Opinions expressed in commentary on KCAW are those of the author, and are not necessarily shared by the station’s board, staff, or volunteers.

My name is Andrew Thoms. I am the director of the Sitka Conservation Society.

For more than decade, the community of Sitka has sent clear messages to our Congressional delegation that we are very concerned about the impacts of climate change on our community and our state. Specifically, we have outlined the concerns for our sport, commercial, and subsistence fisheries because of how ocean acidification and warming water temperatures will affect the ocean ecosystems. Over the 12 days in Sitka, the Alaska Board of Fish has had to squarely face what climate change impacts are having on our fisheries. Our Alaska Department of Fish and Game has repeatedly stated that the dire situation that we are seeing in king salmon returns is because of ocean productivity and ocean conditions.

Similarly, the steadily declining guideline harvest for sac-roe herring is cited as a result of low ocean productivity. The list of impacted species continues and includes commercial species like pollock and halibut, feed species like capelin and sand lance, and the indicator species of ocean health that prey on the same species as king salmon which are the common and thick-billed murres that breed on St. Lazaria Island in the Sitka Sound and whose population crashed beginning around the same time king salmon numbers went into steep decline.

Everyone who spends time on the ocean on the west coast was well aware of the warm water blob between 2014 and 2016. This week Alaska meteorologists conclusively determined it is was because of climate change. It is no longer a case of guessing what climate change impacts will be like or debating if it is really happening. This week the Board of Fish has to make very hard decisions that will affect our livelihoods and economy that are caused by climate change’s impact on our ocean. Fisheries policy and management is changing because of climate change.

In regard to the Alaska Congressional delegation: Although Alaskans and Alaska municipalities have raised the warning flags and asked for policy and action, our delegation has not responded in Washington with effective policy. Don Young famously told the Sitka Chamber of Commerce two years ago that climate change is a hoax. Senator Murkowski is chair of the Energy and Natural Resource Committee,which is one of the most powerful policy-making positions in Congress, and has not advanced any significant policy that would mitigate climate change or its impacts on our oceans in Alaska. Senator Sullivan serves on the Commerce, Science, and Transportation Committee and is bearing witness to the United States losing its place as a world leader in technology and innovation as other countries step into the void we leave in renewable energy technologies.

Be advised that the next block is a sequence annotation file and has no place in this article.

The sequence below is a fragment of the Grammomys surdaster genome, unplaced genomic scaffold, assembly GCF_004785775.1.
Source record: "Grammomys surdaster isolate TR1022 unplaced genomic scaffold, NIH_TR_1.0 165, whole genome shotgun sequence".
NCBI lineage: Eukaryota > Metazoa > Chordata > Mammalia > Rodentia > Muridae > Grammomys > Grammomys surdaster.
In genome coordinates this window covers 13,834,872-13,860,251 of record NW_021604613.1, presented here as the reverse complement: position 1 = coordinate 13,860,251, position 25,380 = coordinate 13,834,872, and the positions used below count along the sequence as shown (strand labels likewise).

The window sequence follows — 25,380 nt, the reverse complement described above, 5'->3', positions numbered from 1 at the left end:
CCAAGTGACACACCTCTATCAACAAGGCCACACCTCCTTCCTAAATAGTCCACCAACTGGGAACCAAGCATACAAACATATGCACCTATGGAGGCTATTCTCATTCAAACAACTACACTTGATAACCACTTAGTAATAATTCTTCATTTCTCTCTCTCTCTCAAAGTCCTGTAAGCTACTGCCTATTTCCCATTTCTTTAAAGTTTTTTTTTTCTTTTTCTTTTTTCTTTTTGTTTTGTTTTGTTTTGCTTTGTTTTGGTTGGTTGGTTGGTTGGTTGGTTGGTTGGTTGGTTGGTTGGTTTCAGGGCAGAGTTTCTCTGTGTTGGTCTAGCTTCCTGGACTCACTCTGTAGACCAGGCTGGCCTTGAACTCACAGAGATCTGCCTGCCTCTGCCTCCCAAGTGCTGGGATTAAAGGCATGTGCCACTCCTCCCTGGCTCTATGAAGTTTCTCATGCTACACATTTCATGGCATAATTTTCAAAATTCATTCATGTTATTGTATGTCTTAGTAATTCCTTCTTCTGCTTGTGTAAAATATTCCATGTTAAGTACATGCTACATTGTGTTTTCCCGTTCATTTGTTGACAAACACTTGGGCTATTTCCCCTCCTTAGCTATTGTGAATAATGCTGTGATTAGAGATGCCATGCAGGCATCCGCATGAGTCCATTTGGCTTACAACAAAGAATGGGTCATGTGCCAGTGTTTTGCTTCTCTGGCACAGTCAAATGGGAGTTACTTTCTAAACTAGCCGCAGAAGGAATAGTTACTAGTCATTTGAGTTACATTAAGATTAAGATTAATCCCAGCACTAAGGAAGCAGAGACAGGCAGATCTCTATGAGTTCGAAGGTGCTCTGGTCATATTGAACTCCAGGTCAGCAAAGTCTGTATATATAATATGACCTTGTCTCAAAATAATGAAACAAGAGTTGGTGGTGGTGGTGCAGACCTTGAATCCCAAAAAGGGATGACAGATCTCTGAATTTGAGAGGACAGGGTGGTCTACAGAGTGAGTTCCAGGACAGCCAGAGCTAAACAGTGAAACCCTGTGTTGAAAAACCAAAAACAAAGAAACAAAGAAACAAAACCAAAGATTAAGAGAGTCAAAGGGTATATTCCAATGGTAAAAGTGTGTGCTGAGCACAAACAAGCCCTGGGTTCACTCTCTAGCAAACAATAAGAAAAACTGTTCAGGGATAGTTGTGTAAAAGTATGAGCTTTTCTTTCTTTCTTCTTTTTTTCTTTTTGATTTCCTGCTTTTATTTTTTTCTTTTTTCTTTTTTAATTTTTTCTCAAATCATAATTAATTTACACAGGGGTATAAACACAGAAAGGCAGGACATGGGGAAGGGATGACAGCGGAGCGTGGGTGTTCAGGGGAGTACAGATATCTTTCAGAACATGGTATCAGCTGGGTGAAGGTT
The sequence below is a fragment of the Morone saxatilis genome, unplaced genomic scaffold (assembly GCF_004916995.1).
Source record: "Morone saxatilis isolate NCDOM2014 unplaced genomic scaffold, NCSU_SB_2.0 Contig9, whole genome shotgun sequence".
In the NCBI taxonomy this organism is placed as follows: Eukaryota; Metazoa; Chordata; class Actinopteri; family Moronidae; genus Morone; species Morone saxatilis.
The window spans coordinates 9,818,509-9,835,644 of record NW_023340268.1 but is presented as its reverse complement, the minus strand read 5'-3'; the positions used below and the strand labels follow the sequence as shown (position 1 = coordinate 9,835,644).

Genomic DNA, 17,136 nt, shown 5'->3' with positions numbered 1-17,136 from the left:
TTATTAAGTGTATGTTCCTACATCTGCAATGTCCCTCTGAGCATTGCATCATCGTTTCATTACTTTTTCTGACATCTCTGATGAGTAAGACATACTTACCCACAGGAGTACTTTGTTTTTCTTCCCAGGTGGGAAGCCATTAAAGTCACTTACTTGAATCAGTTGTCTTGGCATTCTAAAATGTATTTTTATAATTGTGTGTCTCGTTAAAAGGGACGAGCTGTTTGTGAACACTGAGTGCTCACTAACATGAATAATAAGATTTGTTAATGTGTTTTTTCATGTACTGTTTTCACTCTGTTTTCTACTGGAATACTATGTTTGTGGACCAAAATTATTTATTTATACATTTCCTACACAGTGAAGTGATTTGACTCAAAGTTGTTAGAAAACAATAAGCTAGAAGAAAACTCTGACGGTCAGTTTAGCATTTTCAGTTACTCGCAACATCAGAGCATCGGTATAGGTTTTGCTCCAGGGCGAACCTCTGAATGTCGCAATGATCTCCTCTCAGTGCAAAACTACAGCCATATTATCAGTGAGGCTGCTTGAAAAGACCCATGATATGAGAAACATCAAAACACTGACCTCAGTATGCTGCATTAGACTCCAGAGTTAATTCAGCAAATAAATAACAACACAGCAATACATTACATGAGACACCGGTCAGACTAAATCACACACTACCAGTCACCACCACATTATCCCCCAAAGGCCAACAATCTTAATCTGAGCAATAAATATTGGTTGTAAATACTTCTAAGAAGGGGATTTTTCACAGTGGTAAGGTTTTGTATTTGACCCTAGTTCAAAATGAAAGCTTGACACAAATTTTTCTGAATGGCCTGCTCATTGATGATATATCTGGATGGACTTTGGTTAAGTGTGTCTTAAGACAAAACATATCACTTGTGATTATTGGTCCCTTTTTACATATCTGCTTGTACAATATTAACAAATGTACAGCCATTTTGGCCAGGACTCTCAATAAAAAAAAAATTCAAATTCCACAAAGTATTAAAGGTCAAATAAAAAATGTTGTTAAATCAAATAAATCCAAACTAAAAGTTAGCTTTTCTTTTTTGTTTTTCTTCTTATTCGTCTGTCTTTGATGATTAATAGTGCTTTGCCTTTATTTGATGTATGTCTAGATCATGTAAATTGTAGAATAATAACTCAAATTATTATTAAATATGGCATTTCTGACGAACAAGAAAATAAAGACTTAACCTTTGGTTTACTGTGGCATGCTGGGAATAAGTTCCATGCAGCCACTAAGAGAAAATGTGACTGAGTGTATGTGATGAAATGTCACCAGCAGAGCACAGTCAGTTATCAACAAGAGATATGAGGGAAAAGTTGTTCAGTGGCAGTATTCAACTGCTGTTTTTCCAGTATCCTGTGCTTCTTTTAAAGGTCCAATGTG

As a community, Sitka didn’t get help from Congress for our huge renewable energy investment in our hydroelectric project that we practically begged Congress for. Instead, our Congressional delegation is leading the state of Alaska further into a Dutch Disease situation where our state is entirely dependent on oil and fossil fuels; they celebrate opening up new drilling areas that will only further impact our ocean ecosystems and impact our fisheries and make our economy a unstable, one-legged stool beholden to oil corporations.

As Alaska’s Congressional delegation participates in and contributes-to the circus that is going on in Washington, DC, our local leaders in fisheries, gear groups, tribal entities, and our Alaska Board of Fish are doing the extremely hard work of trying to make policies for sustaining our fisheries in the face of changing climate and ocean conditions. It is well past time that our Congressional delegation listened to what Alaskans are saying and experiencing here on the front lines of Climate Change and adopt policies to deal with the human causes of climate change and our unhealthy dependence on fossil fuels.